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13 September 2016 @ 12:41 pm
Linky Links  
A lot of these are quite old. You can tell I've been away and not posting a lot recently.

Research Check: is it true only half your friends actually like you?
Sober analysis of the research behind the "only half your friends like you" headlines.
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Wikiverse: a galactic reimagining of Wikipedia
Visualisation of Wikipedia as a galaxy. I found the navigation controls a little tricky to get to grips with but it's very pretty.
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There is much to celebrate this results day, but A-levels remain deeply flawed
Speaking as a former University Admissions Officer, post-qualification admissions would have made so much more sense than the existing system.
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Algorithms can be more fair than humans
An interesting discussion of the fact that although data-analysis algorithms have been shown to be at risk of unintentionally baking in various prejudices, they are at least also far more easily analysed for evidence of those prejudices with hopes that the algorithm can subsequently be fixed.
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Tribunal was right to order release of chronic fatigue trial data
Interesting both, I think, for people who are or have suffered from ME and people interested in Open Science in its various forms.
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Russell T Davies on Instagram: “We're back!”
Russell T Davies, instagrams a tweet I made!
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Why urban myths about education are so persistent – and how to tackle them
The whole Learning Styles thing has annoyed me immensely ever since they were foisted on my when I did my PGCHE (Postgraduate Certificate in Higher Education) and they had already been debunked then! G's school has got all the children to evaluate their learning styles and she has lapped the idea up that she only learns a certain way, which I think is bad for her (though I'm sure she'll survive) as well as for teaching in general.
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Britain is falling into denial about Brexit - FT.com
Interesting, though perhaps mainly to see that these educated guesses about the key decisions faced by the government over Brexit, namely when to activate Article 50 (early next year), whether to remain in the Single Market (it would be nice but we're not going to get it without compromises on free movement of people which is a red line for many both within the government and among potential Tory voters), and whether to remain in the Customs Union (it would be nice but then what is the point of Liam Fox? - one might ask this anyway) concur with my own largely uneducated guesses.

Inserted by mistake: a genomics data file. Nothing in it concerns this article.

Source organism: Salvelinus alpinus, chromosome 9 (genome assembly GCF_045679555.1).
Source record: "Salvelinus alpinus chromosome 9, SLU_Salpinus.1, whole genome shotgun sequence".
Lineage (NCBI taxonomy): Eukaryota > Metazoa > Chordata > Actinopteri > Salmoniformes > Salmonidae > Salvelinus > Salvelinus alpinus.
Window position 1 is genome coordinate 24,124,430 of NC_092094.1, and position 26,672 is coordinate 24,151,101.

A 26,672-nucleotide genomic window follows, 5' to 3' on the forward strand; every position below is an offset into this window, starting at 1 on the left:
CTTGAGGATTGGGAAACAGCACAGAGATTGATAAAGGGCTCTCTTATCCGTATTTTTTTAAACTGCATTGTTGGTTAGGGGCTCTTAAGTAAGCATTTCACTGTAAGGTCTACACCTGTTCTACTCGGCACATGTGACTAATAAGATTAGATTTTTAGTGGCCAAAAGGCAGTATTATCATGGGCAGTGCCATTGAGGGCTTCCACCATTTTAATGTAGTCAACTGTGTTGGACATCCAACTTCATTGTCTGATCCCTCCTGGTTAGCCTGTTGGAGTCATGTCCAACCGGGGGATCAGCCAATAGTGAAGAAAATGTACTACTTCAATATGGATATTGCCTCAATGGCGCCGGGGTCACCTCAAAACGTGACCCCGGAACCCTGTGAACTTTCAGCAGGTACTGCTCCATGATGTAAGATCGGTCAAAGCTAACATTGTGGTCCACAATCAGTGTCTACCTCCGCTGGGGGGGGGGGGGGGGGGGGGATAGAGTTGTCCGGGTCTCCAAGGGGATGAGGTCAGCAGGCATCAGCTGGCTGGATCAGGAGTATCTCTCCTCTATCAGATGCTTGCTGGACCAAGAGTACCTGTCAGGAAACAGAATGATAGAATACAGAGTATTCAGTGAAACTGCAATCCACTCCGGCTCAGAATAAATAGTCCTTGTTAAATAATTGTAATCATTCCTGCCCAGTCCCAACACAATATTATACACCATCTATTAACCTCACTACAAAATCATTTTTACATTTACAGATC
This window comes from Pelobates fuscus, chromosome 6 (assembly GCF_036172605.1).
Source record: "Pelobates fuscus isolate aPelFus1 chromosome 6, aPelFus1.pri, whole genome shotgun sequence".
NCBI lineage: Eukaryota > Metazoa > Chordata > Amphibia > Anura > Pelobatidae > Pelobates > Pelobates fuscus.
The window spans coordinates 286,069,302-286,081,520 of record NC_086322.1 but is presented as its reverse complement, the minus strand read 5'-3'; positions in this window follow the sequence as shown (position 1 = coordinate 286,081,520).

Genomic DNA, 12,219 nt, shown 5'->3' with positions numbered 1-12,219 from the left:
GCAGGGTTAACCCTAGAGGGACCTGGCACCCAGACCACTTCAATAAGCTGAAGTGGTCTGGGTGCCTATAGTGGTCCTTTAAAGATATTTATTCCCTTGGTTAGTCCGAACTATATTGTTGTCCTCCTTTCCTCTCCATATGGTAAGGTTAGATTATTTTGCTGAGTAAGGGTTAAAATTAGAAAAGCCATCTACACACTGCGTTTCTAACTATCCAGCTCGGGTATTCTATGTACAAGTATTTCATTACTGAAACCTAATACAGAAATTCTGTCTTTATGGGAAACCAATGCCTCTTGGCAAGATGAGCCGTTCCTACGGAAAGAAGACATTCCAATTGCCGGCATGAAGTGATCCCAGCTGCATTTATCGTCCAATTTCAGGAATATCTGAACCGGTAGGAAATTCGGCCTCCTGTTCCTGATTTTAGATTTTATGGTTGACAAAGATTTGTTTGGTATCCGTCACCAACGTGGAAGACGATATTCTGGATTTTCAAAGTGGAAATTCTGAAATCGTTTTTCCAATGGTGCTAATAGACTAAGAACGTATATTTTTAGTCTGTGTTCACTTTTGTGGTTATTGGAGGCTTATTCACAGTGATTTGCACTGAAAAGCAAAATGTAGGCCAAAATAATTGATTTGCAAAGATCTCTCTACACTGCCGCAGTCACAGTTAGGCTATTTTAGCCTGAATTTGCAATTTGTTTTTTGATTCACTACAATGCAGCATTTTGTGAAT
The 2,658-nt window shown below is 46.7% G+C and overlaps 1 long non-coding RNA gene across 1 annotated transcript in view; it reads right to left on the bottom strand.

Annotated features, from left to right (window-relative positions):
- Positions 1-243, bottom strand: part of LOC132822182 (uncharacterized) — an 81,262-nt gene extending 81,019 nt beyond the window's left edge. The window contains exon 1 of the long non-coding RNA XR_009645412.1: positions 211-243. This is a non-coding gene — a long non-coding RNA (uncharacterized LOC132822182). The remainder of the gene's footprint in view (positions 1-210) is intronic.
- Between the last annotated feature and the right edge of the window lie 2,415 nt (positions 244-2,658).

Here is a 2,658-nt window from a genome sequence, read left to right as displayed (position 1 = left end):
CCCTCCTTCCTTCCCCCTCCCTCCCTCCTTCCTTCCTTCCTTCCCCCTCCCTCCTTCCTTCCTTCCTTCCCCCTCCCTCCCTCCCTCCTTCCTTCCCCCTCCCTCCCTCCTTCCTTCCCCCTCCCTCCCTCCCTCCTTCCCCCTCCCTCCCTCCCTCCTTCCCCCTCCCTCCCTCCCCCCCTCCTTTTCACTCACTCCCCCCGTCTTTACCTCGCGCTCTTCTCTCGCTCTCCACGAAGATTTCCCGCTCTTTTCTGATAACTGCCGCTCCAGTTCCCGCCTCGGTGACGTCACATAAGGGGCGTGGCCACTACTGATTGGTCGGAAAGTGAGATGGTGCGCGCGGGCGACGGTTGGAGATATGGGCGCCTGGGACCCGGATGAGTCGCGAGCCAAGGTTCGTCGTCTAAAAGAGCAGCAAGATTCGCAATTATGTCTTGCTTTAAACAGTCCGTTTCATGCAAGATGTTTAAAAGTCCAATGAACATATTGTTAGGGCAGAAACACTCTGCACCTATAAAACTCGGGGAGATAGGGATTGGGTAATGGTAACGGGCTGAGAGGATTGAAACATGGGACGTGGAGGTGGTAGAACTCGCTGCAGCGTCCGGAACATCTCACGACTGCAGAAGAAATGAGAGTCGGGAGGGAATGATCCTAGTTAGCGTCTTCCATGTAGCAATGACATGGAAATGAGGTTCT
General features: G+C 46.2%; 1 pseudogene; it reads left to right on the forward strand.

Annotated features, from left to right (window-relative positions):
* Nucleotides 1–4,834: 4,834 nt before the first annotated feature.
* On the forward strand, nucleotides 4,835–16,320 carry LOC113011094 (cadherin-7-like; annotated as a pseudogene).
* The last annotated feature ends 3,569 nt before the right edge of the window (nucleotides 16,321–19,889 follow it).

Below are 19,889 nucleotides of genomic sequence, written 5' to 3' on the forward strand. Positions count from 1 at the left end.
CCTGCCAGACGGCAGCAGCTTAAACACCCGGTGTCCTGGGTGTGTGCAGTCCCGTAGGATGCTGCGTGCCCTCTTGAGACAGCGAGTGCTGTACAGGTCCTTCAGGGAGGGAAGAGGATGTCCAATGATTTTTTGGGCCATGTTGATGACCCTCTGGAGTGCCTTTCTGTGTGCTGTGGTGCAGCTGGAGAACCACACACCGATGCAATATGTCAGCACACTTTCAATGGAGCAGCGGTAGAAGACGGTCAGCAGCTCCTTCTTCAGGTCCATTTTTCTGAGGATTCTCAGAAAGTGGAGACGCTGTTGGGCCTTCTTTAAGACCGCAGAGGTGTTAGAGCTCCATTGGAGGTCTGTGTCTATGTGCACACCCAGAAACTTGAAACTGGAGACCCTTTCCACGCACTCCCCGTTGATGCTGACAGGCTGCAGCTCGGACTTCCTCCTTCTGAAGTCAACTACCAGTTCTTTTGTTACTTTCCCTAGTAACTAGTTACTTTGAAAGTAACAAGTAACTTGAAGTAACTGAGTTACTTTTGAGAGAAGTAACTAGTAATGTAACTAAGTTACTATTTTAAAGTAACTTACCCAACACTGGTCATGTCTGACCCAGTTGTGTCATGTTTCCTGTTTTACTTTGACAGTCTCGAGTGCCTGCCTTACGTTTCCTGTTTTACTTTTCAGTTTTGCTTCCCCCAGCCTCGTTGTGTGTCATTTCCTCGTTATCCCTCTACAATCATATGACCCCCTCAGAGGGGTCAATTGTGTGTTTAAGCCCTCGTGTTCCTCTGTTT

This entry was originally posted at http://purplecat.dreamwidth.org/209046.html.
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daniel_saunders: Leekleydaniel_saunders on September 13th, 2016 05:09 pm (UTC)
I'm afraid I don't have time to read these properly today, but I was taught about learning styles on my MA as well. I'm quite surprised to hear they're a myth.
louisedennislouisedennis on September 14th, 2016 09:55 am (UTC)
The summary message is there is no evidence to suggest that people have individual learning styles (in any of the various forms in which they are peddled) and so benefit from having material presented to them in some specific way.

However, there is evidence that children benefit from being presented information in a variety of different formats, so teachers should seek to use different styles of delivery - its just they should avoid notions that child X should have stuff presented like this and child Y should have stuff presented like that.
bunnbunn on September 14th, 2016 11:10 am (UTC)
That's interesting. I was taught about learning styles too, had missed they were discredited.
bunnbunn on September 13th, 2016 06:33 pm (UTC)
Those 'only half your friends like you' things always remind me of Arnold Rimmer 'I shall always think of you as... people I met' :-D

My Facebook definitely has a significant number of People I Met.
louisedennislouisedennis on September 14th, 2016 10:04 am (UTC)
Social Media has definitely introduced a lot more nuance into the concept of friend - and possibly revealed a lot of existing nuance. I think Google+ circles had the right idea, it's just a shame no one uses the place really.
bunnbunn on September 14th, 2016 11:13 am (UTC)
Facebook created particular bizarre scenarios because for a long time in order to cooperate commercially on a Facebook application, you simply had to friend the other people working on it, regardless of how well you knew them. There seems to be a general feeling that unfriending when the cooperation ended is a little precious.

Thankfully they have now divorced the concept of 'working together on one project with a social media element' from 'friendship'.